Albert Collins: Funky Blues, Live 1973 View larger

Albert Collins: Funky Blues, Live 1973

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Like a million-watt incandescent bulb, the Master of the Telecaster, Albert Collins dominated Texas blues.


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  1. Gonna Walk With You Baby
  2. Funk Jam
  3. Stormy Monday
  4. Get Down
  5. Funk Jam 2
  6. Backstroke
  7. Conversation With Collins
  8. Can’t You See What You’re Doing To Me 
  9. Frosty
  10. Get Your Business Straight (1971 Live unknown venue)

Albert Collins Live at Joe’s Place, Cambridge Mas. 1/17/73

Albert Collins - guitar, vocals
BC Hill - bass
Mark David - drums
Dave Maxwell - piano

Like a million-watt incandescent bulb, Albert Collins set countless stages ablaze with his reverb-drenched Texas blues.

The Master of the Telecaster titled several of his classic instrumentals in an ice-laden mode (“Don’t Lose Your Cool,” “Sno-Cone,” “Frost Bite,” “Thaw-Out”), yet no postwar bluesman cranked it up any hotter. Trailing hundreds of feet of amp cord in his electrifying wake, Albert usually climaxed his thrilling sets with a marathon treatment of his signature theme “Frosty.” He’d hop offstage and snake his way through the assembled throng, leading everyone outside even in frigid weather to absorb his laser-beam licks in the fresh air while his band hung back to stoke the sizzling groove.

Born in a log cabin in Leona, Texas, Collins mostly grew up in Houston’s blues-fertile Third Ward. “I was listening to John Lee Hooker and Lightnin’ Hopkins at the particular time when I first learned how to start playing guitar,” said the late Collins (Lightnin’ was his cousin). Utilizing an unorthodox D-minor tuning that made chording difficult, Albert’s sharp staccato attack was rendered exclusively with his fingers. “I tried to use a pick, but I don’t know, it seemed like it was a handicap to me,” he said. A capo was also part of his arsenal. “After I got around Gatemouth Brown, I got hooked on that clamp,” said Collins. “It gave me a good sound.”

Albert debuted on wax in 1958 with “Freeze” for saxist Henry Hayes’ Kangaroo label. Albert’s minor-key throbber “Defrost,” first out on Frank Scott’s Great Scott logo, did well enough regionally to be picked up by Hall-Way Records in 1963 and then Mercury’s Smash subsidiary. Bill Hall and Jack Clement’s TCF-Hall imprint unleashed the piledriving “Frosty” the next year. “When I got with Hall and Clement, they told me, ‘Well, man, we’ll just keep you in the icebox, so everything we put out on you will be pertaining to cold,’” said Collins.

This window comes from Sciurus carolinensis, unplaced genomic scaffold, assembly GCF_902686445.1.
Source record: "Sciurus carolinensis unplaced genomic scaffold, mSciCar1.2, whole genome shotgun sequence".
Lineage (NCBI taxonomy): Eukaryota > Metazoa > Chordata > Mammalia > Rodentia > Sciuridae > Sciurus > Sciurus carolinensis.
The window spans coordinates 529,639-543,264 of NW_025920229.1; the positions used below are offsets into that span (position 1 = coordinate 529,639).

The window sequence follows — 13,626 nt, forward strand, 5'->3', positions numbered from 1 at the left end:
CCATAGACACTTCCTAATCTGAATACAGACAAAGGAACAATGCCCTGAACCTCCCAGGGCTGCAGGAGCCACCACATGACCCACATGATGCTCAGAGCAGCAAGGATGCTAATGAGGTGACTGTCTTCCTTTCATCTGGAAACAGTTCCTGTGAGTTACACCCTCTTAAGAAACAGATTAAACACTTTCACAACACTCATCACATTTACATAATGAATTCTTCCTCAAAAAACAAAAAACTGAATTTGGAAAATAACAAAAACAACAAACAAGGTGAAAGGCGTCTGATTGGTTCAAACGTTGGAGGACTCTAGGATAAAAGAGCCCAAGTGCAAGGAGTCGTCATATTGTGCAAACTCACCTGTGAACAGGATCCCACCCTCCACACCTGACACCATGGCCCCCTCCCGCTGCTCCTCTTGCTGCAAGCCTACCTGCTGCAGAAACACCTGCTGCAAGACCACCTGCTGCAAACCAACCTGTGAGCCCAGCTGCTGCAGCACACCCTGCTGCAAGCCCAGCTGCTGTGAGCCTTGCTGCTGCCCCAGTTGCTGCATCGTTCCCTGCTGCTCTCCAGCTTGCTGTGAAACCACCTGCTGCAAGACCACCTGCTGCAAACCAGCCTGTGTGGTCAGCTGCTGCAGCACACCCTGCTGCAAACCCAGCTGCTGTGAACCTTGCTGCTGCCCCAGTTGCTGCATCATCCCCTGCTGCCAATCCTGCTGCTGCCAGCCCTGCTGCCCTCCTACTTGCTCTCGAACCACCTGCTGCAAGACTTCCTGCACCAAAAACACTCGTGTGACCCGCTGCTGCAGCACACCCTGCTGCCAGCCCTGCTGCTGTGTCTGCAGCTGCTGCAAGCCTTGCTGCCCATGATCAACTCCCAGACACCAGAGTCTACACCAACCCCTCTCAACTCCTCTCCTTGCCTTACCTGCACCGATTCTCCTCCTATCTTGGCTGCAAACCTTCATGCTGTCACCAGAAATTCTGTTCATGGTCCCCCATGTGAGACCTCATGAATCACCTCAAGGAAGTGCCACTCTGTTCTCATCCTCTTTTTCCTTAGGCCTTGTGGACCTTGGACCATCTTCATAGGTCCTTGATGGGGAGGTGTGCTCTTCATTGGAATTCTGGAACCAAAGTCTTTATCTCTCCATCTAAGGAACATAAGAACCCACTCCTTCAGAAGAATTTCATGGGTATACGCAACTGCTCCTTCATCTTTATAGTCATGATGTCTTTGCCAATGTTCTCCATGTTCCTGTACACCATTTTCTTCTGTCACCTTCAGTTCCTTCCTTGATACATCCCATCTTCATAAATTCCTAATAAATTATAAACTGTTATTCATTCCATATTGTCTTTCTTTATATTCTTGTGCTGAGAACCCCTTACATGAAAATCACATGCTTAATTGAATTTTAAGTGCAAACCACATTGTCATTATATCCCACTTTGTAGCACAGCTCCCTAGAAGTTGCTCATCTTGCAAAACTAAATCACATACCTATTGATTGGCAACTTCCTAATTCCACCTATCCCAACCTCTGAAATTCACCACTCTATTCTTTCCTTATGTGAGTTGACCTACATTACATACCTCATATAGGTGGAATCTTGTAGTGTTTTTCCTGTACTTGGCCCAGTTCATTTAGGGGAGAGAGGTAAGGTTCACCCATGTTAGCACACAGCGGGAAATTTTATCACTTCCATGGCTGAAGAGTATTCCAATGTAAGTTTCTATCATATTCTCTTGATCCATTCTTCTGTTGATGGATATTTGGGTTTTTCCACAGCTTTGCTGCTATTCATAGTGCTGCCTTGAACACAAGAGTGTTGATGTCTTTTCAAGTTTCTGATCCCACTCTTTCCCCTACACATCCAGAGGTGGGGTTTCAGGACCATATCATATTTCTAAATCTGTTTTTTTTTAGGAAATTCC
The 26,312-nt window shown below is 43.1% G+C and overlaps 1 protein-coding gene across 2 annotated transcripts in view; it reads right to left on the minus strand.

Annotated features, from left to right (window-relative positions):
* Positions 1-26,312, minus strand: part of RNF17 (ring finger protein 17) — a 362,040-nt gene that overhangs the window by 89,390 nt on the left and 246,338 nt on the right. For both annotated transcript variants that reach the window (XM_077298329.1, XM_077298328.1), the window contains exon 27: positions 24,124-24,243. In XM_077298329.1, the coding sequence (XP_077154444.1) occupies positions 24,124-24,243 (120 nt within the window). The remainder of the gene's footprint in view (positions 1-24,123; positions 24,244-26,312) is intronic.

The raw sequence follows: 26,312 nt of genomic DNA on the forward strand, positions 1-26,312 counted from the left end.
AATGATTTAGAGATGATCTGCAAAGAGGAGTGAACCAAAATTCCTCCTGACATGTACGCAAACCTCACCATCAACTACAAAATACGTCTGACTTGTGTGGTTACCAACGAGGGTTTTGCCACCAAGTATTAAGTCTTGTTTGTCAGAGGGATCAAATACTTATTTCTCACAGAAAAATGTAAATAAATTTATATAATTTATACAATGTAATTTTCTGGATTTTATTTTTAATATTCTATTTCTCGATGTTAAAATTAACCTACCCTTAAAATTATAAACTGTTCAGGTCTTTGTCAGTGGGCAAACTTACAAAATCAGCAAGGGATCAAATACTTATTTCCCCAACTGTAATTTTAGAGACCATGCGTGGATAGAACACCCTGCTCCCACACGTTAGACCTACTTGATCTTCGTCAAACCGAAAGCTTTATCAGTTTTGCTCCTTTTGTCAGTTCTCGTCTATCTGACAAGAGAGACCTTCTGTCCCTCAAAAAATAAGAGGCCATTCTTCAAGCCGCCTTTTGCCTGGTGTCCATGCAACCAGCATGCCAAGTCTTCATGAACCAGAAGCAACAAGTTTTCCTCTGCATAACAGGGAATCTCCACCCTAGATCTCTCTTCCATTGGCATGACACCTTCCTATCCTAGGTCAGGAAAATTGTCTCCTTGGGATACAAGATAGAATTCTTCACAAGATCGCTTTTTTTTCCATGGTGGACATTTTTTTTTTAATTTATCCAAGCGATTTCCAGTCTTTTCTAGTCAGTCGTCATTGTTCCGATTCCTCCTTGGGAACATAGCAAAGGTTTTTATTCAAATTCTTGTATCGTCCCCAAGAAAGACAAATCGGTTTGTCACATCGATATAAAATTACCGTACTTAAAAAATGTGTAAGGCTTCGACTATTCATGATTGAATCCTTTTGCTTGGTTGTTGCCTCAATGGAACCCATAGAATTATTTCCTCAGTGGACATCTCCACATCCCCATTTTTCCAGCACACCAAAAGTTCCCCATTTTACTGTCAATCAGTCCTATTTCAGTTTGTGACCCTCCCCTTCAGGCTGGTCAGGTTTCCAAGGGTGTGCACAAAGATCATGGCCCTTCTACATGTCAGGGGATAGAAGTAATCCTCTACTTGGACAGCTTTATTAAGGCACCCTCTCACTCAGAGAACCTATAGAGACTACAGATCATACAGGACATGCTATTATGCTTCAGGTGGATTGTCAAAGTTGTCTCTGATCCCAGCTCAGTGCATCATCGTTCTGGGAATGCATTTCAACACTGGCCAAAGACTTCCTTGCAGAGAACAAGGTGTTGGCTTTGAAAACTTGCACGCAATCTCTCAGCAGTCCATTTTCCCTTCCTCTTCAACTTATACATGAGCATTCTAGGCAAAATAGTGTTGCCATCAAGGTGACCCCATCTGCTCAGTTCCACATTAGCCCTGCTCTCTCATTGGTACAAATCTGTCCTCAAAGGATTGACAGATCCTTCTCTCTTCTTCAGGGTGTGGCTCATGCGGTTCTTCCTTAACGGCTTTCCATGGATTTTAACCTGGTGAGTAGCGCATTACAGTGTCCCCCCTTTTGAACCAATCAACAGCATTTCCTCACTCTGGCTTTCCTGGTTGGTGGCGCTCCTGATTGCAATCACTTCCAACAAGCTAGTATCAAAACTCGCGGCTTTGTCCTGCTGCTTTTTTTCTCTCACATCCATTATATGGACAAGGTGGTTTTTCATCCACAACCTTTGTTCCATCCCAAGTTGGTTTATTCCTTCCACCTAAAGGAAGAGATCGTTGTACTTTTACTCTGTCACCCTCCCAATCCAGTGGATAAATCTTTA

Canned Heat’s Bob Hite helped Albert snag a three-album deal with Imperial in 1969. He still sang sparingly. “Instrumentals sold in them days,” Albert said. “That’s the reason why I never was a singer.” And instrumentals dominated Albert’s set list when he ignited the crowd at Joe’s Place in Cambridge, Mass. on January 17, 1973. That show is the source for all but one of this collection’s tracks. Backed by a half-L.A./half-Boston-based rhythm section that included young keyboardist David Maxwell, Collins threw down a ton of funk, digging deep into his bag of Fender tricks for barrages of knifing riffs.

But Albert didn’t avoid the mic altogether. He paid elegant tribute to Lone Star guitar legend T-Bone Walker with a heartfelt “Stormy Monday,” unfurled an exultantly downbeat “Can’t You See What You’re Doing To Me,” romped through a joyous, Guitar Slim-rooted “Gonna Walk With You Baby,” and revisited the hilarious lights-out “Conversation With Collins” from his Imperial encore set, actually making his axe talk dirty!

Collins saved his most stratospheric energy levels that evening for extended reprises of his houserockers “Frosty” and “Backstroke.” But the true wonder of this disc is the savage “Get Your Business Straight,” Albert’s only R&B charter for Bill Szymczyk’s short-lived Tumbleweed label in 1972. Culled from a ‘71 show at a noticeably larger venue, this pulverizing live rendition, clocking in at more than nine minutes, boasts a load of truly astonishing soloing.Fully embracing blues stardom in 1978 after Alligator Records produced his highly acclaimed Ice Pickin’ album, Albert remained a major draw until his untimely 1993 death. But it’s a safe bet that anyone lucky enough to be at Joe’s when he cut these songs knew that Albert Collins’ overdue ascension to blues’ uppermost echelon was already underway.

—Bill Dahl